[Schindler continues:] Manent does not explain fully why he makes this judgment, but it does not seem to me difficult to show that it is well-founded.

The article is written in fairly dense, philosophical terms, but if I have understood it on first reading, Schindler’s point is that the “neutral” position for universal rights claimed by liberalism (whether in its conservative, liberal, or radical forms) is by no means neutral. Both the liberal view and the Christian view presuppose a definition of human nature — and these definitions are irreconcilable. This is the fundamental problem we face when we argue over gay marriage, abortion, contraception, and so forth. It’s not about rights, not really; it’s about what it means to be a person, and what is the ultimate source of morality.

This is the point so many people on both sides of this debate miss — and why Carlo brought it to my attention. Schindler concedes that Christians may have to frame their arguments in liberal terms — as a matter of competing rights — as a matter of prudence. But if they don’t understand the true nature of this conflict, any victory they have will be extremely insecure.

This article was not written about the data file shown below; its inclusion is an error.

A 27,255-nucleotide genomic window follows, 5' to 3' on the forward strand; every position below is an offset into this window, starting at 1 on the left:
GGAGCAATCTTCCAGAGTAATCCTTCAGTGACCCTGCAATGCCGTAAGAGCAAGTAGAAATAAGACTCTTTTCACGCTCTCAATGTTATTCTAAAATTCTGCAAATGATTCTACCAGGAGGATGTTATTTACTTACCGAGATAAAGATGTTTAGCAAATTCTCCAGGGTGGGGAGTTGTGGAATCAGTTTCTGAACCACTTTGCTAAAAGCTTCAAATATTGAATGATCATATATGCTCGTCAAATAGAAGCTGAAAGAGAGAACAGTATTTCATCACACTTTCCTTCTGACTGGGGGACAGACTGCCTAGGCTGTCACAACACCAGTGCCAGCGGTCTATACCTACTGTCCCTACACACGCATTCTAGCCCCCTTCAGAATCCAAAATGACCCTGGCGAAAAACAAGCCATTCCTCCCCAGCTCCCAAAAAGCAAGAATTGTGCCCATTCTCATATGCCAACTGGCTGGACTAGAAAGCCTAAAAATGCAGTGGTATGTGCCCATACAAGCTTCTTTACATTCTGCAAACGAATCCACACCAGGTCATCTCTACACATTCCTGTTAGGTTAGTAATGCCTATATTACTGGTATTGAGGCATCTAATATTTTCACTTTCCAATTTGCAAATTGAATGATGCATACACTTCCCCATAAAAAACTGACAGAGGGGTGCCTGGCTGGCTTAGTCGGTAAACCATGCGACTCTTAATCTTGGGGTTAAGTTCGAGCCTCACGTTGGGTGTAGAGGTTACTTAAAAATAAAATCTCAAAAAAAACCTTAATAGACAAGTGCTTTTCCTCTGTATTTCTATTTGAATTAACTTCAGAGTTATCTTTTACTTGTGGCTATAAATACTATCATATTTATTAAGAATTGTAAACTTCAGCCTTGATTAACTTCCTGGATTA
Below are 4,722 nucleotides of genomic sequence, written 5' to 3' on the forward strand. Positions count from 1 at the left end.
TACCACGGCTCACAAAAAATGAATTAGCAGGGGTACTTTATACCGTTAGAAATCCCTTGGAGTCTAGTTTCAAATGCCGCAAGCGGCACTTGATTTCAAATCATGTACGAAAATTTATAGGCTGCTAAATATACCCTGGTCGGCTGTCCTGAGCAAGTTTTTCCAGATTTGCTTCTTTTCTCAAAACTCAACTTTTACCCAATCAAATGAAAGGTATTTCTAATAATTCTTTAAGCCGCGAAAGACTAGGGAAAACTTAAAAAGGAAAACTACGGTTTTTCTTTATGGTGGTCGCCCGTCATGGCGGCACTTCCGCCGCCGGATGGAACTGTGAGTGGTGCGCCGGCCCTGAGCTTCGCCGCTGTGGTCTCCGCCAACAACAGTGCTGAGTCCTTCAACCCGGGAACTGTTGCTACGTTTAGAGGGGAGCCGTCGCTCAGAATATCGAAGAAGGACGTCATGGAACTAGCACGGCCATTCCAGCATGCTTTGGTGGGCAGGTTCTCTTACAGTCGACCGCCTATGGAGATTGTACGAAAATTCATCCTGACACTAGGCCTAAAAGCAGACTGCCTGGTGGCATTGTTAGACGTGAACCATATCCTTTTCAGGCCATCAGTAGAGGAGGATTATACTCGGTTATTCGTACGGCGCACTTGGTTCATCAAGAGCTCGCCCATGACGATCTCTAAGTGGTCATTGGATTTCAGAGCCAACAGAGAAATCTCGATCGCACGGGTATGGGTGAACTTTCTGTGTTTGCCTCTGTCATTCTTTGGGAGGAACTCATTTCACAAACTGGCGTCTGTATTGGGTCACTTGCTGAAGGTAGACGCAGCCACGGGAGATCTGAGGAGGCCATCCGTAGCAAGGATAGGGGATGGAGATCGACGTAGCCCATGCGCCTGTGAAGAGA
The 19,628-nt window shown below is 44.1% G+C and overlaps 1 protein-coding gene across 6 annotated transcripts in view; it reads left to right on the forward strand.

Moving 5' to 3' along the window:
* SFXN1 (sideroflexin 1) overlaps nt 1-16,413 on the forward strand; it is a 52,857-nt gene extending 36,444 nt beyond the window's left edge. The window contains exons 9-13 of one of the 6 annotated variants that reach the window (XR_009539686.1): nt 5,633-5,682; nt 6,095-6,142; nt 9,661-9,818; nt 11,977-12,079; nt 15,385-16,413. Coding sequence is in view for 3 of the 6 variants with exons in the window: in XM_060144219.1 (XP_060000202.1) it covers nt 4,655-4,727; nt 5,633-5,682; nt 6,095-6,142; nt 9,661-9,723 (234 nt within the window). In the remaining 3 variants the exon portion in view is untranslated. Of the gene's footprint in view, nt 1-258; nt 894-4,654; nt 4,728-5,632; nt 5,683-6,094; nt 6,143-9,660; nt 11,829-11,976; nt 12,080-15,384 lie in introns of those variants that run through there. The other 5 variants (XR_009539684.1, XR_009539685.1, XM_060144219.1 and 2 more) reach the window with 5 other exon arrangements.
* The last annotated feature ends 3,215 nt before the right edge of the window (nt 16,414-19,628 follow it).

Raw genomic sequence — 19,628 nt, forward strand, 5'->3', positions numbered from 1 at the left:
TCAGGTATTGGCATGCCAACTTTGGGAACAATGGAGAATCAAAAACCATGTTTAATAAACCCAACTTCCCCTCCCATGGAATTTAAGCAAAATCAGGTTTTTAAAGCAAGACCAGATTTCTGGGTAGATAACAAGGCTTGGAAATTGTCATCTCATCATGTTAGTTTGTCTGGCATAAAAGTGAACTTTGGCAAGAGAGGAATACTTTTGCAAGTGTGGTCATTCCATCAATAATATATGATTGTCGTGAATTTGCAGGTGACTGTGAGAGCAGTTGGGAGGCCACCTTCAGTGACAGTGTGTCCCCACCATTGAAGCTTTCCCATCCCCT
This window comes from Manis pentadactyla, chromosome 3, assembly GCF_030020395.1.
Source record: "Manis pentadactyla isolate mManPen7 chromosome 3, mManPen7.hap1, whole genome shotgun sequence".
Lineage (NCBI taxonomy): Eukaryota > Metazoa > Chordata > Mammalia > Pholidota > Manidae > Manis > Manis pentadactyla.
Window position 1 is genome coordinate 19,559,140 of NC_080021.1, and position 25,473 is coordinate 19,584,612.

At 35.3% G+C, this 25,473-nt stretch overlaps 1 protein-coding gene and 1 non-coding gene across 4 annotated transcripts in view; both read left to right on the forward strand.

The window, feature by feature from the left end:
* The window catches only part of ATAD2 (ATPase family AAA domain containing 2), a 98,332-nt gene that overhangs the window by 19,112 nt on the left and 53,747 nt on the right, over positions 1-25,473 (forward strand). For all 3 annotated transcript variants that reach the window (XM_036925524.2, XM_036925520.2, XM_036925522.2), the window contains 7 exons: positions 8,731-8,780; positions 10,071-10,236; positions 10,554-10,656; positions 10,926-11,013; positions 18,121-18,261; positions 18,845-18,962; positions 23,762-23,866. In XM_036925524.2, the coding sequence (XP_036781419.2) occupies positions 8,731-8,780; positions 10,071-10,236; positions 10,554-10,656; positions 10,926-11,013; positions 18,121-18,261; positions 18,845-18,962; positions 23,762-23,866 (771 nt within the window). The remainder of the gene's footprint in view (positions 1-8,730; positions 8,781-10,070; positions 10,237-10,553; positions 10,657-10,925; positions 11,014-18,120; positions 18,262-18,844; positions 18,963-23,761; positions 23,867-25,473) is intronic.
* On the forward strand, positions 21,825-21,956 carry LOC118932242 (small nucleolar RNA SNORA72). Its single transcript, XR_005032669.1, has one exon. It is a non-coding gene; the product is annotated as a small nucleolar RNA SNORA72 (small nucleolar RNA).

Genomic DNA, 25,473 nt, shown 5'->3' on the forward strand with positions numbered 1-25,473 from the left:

I believe this is true, and as someone who finds Alasdair MacIntyre’s critique of liberalism persuasive, Schindler’s claim is not new to me. The main reason for my despair on the gay marriage question is not that I lie awake in bed at night worrying that somewhere, some same-sex couple is going to be happy. That has not the least thing to do with it. What makes me despair is not same-sex marriage itself, but rather two things: 1) that it marks a major milestone in the loss of Christian truth, as expressed in culture, which I believe means a deep turning away from the Truth of the human person — a turning away that will have grave consequences; and 2) under the US Constitutional order, the freedom of Christians (and other religious believers) to live out what we believe to be true about the human person will not be tolerated, with grave consequences for our own liberties, and ultimately our souls.

The reason gay marriage is so widely accepted by young Americans is not because the media have propagandized them (though it is certainly the case that the media have played a significant role in normalizing it), but because same-sex marriage follows naturally from what young Americans already believe about sex, intimacy, love, liberty, and the nature of the human person. Same-sex marriage logically follows from these convictions, which are ubiquitous in contemporary American culture. This is what it means to live in a post-Christian world.